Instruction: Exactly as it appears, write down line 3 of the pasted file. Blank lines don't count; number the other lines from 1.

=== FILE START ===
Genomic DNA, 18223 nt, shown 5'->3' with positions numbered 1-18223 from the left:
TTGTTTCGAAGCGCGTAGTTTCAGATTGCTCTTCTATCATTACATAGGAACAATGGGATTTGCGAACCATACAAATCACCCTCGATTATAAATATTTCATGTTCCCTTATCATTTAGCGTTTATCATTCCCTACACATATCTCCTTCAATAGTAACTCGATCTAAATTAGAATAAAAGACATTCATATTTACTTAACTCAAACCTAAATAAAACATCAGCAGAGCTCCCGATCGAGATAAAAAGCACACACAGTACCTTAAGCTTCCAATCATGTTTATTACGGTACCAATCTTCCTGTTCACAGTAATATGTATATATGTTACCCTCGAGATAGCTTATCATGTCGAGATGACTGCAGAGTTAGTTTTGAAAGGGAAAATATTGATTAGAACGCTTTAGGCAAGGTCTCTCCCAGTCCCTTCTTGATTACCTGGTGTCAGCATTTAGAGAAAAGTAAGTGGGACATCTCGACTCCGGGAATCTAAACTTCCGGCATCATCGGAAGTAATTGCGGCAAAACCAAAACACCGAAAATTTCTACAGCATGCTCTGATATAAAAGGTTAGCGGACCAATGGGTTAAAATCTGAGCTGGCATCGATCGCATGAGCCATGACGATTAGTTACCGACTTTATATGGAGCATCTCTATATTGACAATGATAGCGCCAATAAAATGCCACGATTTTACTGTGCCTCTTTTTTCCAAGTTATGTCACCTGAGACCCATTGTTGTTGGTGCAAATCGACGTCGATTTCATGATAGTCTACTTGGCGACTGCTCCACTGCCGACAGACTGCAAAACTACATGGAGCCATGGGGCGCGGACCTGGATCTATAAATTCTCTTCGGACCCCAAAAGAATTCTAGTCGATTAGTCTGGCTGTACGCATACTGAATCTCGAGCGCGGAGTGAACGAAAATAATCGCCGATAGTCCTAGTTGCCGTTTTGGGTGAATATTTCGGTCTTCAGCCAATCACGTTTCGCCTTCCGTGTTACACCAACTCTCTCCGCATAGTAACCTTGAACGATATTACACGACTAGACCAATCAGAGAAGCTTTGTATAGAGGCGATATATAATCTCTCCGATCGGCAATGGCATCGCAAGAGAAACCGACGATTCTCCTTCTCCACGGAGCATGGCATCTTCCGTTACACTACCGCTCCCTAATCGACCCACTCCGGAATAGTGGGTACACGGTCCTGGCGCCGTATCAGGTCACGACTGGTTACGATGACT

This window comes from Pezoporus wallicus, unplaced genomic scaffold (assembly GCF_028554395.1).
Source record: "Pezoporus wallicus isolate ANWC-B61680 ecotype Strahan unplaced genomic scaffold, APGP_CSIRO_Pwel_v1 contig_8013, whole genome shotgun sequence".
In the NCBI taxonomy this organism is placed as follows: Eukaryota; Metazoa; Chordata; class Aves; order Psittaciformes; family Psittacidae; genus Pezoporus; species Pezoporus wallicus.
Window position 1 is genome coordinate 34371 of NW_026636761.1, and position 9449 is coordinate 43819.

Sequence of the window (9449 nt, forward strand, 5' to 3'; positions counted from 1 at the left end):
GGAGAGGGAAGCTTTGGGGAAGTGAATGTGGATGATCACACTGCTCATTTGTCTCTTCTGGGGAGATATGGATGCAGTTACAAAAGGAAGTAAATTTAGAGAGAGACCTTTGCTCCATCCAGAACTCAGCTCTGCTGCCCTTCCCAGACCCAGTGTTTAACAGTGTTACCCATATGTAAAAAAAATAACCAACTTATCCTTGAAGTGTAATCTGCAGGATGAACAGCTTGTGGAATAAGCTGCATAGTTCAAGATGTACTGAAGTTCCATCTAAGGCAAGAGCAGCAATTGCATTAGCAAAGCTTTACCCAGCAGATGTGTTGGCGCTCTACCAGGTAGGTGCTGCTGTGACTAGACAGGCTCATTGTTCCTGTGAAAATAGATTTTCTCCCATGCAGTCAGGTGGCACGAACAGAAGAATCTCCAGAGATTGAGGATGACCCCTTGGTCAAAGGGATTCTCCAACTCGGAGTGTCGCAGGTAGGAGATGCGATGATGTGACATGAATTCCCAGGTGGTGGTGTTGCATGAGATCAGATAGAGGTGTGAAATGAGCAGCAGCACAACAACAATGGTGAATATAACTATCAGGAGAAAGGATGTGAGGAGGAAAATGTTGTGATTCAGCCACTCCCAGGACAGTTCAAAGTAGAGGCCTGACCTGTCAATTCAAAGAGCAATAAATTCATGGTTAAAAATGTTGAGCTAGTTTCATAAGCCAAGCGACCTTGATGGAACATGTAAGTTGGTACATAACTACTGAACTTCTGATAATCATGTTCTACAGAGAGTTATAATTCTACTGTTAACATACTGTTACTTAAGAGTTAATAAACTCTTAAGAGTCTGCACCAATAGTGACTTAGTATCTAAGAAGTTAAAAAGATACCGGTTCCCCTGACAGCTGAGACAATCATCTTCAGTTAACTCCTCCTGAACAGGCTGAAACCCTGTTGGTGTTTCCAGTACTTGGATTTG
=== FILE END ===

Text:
This window comes from Pezoporus wallicus, unplaced genomic scaffold (assembly GCF_028554395.1).